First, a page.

Essential DSLR Accessories – Photography Gifts for DSLR Owners
An intervalometer controls your camera for you; allowing you to take very long exposure images; where the image is formed over tens of seconds, minutes or even hours and then take another one, and another one, at set intervals, for as long as you wish – hence the name ‘intervalometer’. The official ones from Canon and Nikon are high quality as you’d expect but both quite expensive too at well over $100 a piece. There are plenty of much cheaper alternatives out there such as one made by Neewer that’ll save you a packet. Check out some star-trails and light painting inspiration and tell me you don’t fancy a go at this yourself, they’re a really great gift for any DSLR owner.
Remote shutter release:
When you press the shutter button, even when mounted on a tripod it creates vibrations in the camera, which is not good for image quality! Wireless shutter releases eliminate this and are also great for eliminating those awkward group shots where you have to set the timer then run frantically into the image yourself to get everyone in.
Again there are official ones by Canon and Nikon as you’d expect, as well as plenty of cheaper alternatives from the likes of Neewer and others, such as Amazon who have ventured into the market themselves made their great value wireless shutter releases for Canons and Nikons – they’re a cheap DSLR gift if you’re looking for photography gifts but not looking to spend much money.
Theres a huge amount of people buying fantastic new DSLR cameras these days that never use them with anything other than the kit lenses. This is a tragedy! A wide-aperture prime lens is an inexpensive way to open up the capability of their great new camera – to enable it to perform much better in low light and deliver the creamy out of focus backgrounds that kit lenses with much smaller apertures just can’t match.
Remember the simple rule – if you double your aperture number, whatever it may be, whether from f/1.4 to f/2.8 or from f/2.8 to f/5.6 the light hitting the sensor is halved each time the number doubles.
All a bit technical? ‘What is ‘aperture’? ‘Aperture’ is simply the size of the hole light is able to pass through the lens and into the camera… Most lenses that come with DSLRs are about f/3.5 when zoomed out and decrease to f/5.6 when fully zoomed in. Smaller apertures such as this reduce the amount of light entering the camera; this in turn then means images have to be exposed for longer, or with a higher ISO (sensor sensitivity) to form the correct exposure in the image.
The downside to this is a poorer quality end image. Another limitation of smaller apertures is that those shallow depth of field shots you may be looking for are much more difficult to achieve. Both of these are solved with a wide-apertured lens, the cheapest and most versatile way to get your hands on one of these is by buying a prime lens such as a 50mm f/1.8 or f/1.4 – if you haven’t previously considered one of these and are looking for a DSLR gift then read on.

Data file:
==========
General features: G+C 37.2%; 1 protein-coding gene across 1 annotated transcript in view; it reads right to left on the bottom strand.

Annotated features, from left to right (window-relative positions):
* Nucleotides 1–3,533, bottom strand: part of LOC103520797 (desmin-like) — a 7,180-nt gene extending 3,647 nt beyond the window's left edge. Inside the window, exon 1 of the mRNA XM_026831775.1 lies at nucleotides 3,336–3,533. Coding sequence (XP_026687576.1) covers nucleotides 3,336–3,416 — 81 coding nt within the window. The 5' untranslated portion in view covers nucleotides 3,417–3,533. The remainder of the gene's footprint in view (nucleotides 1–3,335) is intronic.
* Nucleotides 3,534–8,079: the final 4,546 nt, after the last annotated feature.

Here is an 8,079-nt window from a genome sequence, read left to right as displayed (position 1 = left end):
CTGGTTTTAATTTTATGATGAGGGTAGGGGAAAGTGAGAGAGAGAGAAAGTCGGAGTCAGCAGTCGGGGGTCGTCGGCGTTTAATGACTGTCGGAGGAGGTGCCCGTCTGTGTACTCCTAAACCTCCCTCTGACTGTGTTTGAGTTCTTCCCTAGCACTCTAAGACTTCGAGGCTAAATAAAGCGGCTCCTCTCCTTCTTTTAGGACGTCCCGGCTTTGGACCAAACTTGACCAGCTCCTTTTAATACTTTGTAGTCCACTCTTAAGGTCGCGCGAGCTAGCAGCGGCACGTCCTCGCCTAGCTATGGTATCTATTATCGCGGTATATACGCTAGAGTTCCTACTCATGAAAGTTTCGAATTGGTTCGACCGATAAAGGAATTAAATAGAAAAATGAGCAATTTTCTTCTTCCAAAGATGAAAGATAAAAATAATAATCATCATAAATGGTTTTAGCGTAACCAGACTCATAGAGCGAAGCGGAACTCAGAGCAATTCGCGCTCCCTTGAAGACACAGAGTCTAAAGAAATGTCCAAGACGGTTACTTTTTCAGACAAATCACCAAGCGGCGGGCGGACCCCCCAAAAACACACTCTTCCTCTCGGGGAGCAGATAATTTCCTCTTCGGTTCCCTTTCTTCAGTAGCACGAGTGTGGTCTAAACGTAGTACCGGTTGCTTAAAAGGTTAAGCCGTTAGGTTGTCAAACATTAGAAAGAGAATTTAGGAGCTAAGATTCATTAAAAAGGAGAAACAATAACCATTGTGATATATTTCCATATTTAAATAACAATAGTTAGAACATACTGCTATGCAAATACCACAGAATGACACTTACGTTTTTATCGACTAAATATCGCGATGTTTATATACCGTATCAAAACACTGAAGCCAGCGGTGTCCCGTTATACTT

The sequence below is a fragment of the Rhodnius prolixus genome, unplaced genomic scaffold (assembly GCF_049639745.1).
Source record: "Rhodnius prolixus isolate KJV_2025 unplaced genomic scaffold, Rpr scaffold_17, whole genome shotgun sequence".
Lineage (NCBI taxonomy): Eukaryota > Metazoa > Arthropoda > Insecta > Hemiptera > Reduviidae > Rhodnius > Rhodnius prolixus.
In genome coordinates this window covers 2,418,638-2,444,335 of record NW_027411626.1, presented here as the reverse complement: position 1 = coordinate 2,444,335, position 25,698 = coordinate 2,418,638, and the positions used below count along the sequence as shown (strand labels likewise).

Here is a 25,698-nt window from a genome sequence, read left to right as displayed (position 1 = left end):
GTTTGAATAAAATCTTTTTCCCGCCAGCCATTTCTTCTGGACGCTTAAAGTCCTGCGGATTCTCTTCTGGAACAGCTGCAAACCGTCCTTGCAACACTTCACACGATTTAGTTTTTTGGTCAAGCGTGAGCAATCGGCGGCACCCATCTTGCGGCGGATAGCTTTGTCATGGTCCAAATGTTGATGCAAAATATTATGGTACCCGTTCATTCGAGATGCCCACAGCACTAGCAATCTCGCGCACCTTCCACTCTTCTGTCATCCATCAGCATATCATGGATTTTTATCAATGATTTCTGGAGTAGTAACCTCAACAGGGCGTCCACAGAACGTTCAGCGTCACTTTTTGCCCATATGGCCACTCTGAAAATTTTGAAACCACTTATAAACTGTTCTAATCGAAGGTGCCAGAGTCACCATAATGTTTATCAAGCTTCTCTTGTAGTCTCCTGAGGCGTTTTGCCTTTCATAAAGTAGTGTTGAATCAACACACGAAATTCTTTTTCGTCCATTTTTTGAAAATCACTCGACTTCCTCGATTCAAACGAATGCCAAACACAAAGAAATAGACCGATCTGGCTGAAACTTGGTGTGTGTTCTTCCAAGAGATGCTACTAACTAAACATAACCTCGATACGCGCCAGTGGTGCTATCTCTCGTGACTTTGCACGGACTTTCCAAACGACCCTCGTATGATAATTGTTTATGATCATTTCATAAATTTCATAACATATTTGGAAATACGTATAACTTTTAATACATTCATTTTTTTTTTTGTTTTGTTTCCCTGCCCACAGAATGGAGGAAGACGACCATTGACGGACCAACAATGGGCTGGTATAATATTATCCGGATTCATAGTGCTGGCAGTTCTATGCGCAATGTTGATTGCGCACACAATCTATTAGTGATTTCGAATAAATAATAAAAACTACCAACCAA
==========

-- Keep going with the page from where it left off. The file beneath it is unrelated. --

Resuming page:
What should you be looking for? Well… If you’re looking at the entry prime lenses both the Nikon and Canon 50mm f/1.8 offerings are great value, no frills lenses, the Canon in particular can be picked up for less than $150. If you’re looking for a a more capable option the 50mm f/1.4 Sigma ART released in 2014 has stunned critics since its release with brilliant build quality and delivery of pro-quality images at a much keener price point than that fielded from Canon and Nikon’s closest equivalent lenses. Whatever your budget we would recommend a wide-aperture prime lens; it’s a DSLR gift that will really open up the capabilities of any digital photographer if they don’t already have one…
A UV filter as the name suggests filters out unwanted UV light from reaching the camera’s sensor, this reduces the haziness caused in images from ultraviolet light and produces a more accurate, clearer image. Unlike other filters a UV filter can be screwed on and forgotten about – they’re is suitable for use in near all situations.
Because of this suitability for everyday use they act as a layer of protection to the front element of your lens, protecting it from dust, sand, grease or direct strikes – UV filters can save you a packet in this regard saving damage to the lens itself which is always expensive.
The main manufacturers are Hoya, Tiffen and B+W, we’ve tried them all and although the most expensive would recommend the great quality of B+W UV filters. If you’re looking for a photography gift and unsure of where to start a UV filter makes a great, affordable photography gift.
‘ND’ refers to ‘Neutral Density’ – put simply these filters filter out (remove) a certain amount of light from that reaching the lens. ND filters have an important ability as they hold the secret, when used correctly, to getting those creamy, blurred shots of streams, clouds, waves or road traffic in daylight where you’d otherwise have too much light to produce an image exposed for long enough to create the motion. At least one ND filter is a must have in any landscape photographers bag.
ND filters – key points:
- The number after the ‘ND’ refers to how strong the filter is; how much light it removes – the higher the number the more light removed.
- Most filters have an external thread on them as well as the internal thread meaning more than one filter can be used at once, if you wish to multiply their effect.